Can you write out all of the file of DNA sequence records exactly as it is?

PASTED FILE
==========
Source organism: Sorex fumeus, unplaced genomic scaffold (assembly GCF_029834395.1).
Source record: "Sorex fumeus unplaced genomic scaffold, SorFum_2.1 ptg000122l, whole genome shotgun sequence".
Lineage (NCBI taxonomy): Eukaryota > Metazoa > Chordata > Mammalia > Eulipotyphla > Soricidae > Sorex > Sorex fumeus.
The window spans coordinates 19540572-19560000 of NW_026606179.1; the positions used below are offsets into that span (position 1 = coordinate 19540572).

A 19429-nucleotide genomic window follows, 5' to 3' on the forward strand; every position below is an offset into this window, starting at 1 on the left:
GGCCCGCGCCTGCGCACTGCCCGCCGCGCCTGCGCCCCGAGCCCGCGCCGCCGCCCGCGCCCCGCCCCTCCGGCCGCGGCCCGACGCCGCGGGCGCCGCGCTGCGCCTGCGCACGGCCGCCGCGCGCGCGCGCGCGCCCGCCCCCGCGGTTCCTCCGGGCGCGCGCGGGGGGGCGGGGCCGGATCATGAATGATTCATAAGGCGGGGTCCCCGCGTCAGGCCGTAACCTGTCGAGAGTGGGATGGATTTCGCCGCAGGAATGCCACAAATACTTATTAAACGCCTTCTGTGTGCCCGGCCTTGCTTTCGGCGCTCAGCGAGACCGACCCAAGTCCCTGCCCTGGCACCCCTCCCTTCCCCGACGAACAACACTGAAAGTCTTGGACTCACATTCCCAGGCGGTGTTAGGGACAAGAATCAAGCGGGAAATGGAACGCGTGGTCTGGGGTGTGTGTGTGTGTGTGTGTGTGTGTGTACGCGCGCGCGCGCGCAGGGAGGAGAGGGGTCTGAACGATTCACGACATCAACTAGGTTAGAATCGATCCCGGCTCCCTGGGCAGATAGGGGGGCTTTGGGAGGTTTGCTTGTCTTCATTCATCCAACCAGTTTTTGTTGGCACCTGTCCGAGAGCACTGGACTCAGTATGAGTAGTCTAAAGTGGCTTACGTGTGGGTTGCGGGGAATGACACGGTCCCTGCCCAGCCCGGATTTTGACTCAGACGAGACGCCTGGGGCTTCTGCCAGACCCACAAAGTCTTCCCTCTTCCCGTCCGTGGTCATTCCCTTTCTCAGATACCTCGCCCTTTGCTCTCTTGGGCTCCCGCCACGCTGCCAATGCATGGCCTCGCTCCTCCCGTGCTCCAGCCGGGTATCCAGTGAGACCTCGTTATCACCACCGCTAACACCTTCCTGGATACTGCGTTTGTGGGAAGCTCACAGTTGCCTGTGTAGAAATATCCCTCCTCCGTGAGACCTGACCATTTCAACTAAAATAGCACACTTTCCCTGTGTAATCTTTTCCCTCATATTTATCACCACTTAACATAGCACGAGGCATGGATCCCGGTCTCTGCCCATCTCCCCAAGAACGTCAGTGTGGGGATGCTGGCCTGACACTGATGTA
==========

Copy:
Source organism: Sorex fumeus, unplaced genomic scaffold (assembly GCF_029834395.1).
Source record: "Sorex fumeus unplaced genomic scaffold, SorFum_2.1 ptg000122l, whole genome shotgun sequence".
Lineage (NCBI taxonomy): Eukaryota > Metazoa > Chordata > Mammalia > Eulipotyphla > Soricidae > Sorex > Sorex fumeus.
The window spans coordinates 19540572-19560000 of NW_026606179.1; the positions used below are offsets into that span (position 1 = coordinate 19540572).

A 19429-nucleotide genomic window follows, 5' to 3' on the forward strand; every position below is an offset into this window, starting at 1 on the left:
GGCCCGCGCCTGCGCACTGCCCGCCGCGCCTGCGCCCCGAGCCCGCGCCGCCGCCCGCGCCCCGCCCCTCCGGCCGCGGCCCGACGCCGCGGGCGCCGCGCTGCGCCTGCGCACGGCCGCCGCGCGCGCGCGCGCGCCCGCCCCCGCGGTTCCTCCGGGCGCGCGCGGGGGGGCGGGGCCGGATCATGAATGATTCATAAGGCGGGGTCCCCGCGTCAGGCCGTAACCTGTCGAGAGTGGGATGGATTTCGCCGCAGGAATGCCACAAATACTTATTAAACGCCTTCTGTGTGCCCGGCCTTGCTTTCGGCGCTCAGCGAGACCGACCCAAGTCCCTGCCCTGGCACCCCTCCCTTCCCCGACGAACAACACTGAAAGTCTTGGACTCACATTCCCAGGCGGTGTTAGGGACAAGAATCAAGCGGGAAATGGAACGCGTGGTCTGGGGTGTGTGTGTGTGTGTGTGTGTGTGTGTACGCGCGCGCGCGCGCAGGGAGGAGAGGGGTCTGAACGATTCACGACATCAACTAGGTTAGAATCGATCCCGGCTCCCTGGGCAGATAGGGGGGCTTTGGGAGGTTTGCTTGTCTTCATTCATCCAACCAGTTTTTGTTGGCACCTGTCCGAGAGCACTGGACTCAGTATGAGTAGTCTAAAGTGGCTTACGTGTGGGTTGCGGGGAATGACACGGTCCCTGCCCAGCCCGGATTTTGACTCAGACGAGACGCCTGGGGCTTCTGCCAGACCCACAAAGTCTTCCCTCTTCCCGTCCGTGGTCATTCCCTTTCTCAGATACCTCGCCCTTTGCTCTCTTGGGCTCCCGCCACGCTGCCAATGCATGGCCTCGCTCCTCCCGTGCTCCAGCCGGGTATCCAGTGAGACCTCGTTATCACCACCGCTAACACCTTCCTGGATACTGCGTTTGTGGGAAGCTCACAGTTGCCTGTGTAGAAATATCCCTCCTCCGTGAGACCTGACCATTTCAACTAAAATAGCACACTTTCCCTGTGTAATCTTTTCCCTCATATTTATCACCACTTAACATAGCACGAGGCATGGATCCCGGTCTCTGCCCATCTCCCCAAGAACGTCAGTGTGGGGATGCTGGCCTGACACTGATGTA